Bone-seeking radiopharmaceuticals for treatment of osseous metastases, Part 1: α therapy with 223Ra-dichloride

Neeta Pandit-Taskar, Steven M Larson, Jorge A Carrasquillo
Journal of Nuclear Medicine: Official Publication, Society of Nuclear Medicine 2014, 55 (2): 268-74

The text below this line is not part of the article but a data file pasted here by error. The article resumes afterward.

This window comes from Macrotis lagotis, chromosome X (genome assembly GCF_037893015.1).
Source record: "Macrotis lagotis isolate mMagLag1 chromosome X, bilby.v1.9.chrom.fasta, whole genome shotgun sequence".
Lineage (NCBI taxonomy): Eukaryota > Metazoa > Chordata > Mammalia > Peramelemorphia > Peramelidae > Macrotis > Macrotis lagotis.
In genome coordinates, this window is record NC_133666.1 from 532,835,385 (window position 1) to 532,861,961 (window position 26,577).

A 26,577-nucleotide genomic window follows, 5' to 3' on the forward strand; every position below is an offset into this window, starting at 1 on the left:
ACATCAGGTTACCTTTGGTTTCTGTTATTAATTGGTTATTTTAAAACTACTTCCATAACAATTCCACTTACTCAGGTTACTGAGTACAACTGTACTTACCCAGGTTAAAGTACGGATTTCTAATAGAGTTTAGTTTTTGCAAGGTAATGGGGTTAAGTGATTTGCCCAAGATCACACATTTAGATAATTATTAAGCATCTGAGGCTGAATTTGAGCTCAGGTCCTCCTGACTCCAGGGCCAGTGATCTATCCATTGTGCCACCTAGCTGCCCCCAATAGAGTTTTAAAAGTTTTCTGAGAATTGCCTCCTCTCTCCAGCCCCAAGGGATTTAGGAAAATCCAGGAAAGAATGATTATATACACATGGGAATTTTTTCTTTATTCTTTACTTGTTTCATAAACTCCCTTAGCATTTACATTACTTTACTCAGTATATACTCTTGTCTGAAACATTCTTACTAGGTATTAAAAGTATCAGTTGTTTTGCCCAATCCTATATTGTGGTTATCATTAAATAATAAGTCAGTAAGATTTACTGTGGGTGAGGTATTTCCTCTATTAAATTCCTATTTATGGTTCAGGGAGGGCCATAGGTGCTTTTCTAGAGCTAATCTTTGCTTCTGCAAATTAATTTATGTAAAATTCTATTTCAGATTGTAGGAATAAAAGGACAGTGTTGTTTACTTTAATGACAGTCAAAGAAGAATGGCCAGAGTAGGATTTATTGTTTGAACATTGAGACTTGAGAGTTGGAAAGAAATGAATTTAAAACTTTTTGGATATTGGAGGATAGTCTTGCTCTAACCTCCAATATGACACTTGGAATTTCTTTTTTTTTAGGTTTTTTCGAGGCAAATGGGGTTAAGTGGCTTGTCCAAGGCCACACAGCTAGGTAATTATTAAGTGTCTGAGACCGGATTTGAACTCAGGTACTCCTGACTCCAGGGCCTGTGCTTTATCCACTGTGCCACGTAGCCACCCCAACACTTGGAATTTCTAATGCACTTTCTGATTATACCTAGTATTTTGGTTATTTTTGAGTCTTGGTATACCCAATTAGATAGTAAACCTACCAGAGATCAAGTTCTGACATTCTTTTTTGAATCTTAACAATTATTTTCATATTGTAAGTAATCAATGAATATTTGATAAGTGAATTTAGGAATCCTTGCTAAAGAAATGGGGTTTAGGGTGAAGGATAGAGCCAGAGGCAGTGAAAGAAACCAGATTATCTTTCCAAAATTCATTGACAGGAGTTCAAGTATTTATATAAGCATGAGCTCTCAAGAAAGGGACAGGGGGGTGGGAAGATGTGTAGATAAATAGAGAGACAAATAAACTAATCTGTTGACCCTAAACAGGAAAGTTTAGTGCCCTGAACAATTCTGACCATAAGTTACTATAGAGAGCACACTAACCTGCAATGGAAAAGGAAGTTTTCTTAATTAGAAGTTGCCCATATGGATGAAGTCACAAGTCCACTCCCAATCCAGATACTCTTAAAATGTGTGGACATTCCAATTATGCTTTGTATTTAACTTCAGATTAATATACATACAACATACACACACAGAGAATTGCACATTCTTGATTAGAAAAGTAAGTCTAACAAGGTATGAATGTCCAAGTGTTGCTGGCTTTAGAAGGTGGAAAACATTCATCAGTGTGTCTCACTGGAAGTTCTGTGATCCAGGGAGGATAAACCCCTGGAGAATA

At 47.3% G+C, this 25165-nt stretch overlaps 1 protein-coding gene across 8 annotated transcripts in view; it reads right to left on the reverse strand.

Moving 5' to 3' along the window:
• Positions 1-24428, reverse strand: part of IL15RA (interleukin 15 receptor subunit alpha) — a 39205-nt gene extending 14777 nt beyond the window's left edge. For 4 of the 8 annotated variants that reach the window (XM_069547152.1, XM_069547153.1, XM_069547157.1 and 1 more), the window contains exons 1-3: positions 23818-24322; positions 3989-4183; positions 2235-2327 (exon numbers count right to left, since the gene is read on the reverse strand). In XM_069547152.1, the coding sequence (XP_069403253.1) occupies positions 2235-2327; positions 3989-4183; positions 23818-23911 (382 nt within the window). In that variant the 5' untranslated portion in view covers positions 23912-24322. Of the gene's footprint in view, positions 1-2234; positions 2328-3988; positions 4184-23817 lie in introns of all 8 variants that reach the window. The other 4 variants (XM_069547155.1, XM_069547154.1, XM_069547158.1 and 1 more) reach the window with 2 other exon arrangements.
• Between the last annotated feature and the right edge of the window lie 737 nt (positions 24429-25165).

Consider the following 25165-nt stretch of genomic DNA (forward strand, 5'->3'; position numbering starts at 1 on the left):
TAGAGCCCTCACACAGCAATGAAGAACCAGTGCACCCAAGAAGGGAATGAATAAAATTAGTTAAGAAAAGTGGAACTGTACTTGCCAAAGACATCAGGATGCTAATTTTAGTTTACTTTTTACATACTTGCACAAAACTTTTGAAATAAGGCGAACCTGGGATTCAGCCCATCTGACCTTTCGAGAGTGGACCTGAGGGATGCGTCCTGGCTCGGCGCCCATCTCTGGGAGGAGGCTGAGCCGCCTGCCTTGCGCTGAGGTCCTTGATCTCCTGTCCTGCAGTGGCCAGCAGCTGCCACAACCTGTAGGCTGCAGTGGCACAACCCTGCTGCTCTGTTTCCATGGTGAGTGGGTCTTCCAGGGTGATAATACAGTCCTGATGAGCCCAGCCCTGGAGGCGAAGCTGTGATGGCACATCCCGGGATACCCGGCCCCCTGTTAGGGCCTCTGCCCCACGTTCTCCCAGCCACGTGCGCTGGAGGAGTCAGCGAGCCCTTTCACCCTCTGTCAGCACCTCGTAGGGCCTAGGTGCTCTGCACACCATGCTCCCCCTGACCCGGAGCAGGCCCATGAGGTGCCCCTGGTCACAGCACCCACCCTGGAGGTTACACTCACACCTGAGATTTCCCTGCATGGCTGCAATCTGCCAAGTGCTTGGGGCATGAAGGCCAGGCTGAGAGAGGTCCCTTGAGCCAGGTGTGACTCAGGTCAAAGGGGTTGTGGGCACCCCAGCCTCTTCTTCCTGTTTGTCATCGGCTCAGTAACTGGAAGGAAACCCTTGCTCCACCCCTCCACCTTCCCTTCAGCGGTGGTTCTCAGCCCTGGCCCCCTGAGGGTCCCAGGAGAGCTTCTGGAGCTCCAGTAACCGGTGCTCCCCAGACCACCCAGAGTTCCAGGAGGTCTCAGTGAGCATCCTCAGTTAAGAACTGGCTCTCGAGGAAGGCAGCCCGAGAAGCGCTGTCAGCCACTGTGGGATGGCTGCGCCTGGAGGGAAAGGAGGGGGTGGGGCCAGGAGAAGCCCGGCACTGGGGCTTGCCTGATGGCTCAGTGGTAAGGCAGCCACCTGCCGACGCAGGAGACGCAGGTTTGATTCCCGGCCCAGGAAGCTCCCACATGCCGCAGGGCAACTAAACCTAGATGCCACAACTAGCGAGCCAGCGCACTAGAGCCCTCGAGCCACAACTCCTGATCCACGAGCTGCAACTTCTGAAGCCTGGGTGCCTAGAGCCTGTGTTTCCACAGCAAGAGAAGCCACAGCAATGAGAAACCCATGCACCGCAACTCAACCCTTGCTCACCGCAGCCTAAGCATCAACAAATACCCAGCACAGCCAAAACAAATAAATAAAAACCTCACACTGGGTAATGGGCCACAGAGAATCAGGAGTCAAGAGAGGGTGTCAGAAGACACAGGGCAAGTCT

Metastatic disease to bone is commonly seen in the advanced stages of many cancers. The cardinal symptom, pain, is often the cause of significant morbidity and reduced quality of life. Treatment of bone pain includes nonsteroidal analgesics and opiates; however, long-term use of these drugs is commonly associated with significant side effects, and tolerance is common. External-beam radiation therapy is effective mainly in localized disease sites. Bone-targeting radiopharmaceuticals are beneficial in the management of patients with multiple metastatic lesions. This article focuses on the 3 most commonly used agents: the Food and Drug Administration-approved (89)Sr-chloride, (153)Sm-ethylenediaminetetramethylene phosphonic acid (EDTMP), and (223)Ra-dichloride. We will discuss the physical characteristics, clinical data, dosage, and administration of these agents, including optimal patient selection and toxicity associated with their use. These radioactive agents have proven efficacy in the treatment of painful osseous metastases from prostate cancer and breast cancer. Significant recent advances include use of these agents in combination with chemotherapy and the use of the α emitter (223)Ra-dichloride in prostate cancer, primarily to improve survival and skeletal related events. The review is presented in 2 parts. The first will discuss the characteristics and clinical use of (223)Ra-dichloride, and the second will discuss the β emitters (89)Sr and (153)Sm-EDTMP.

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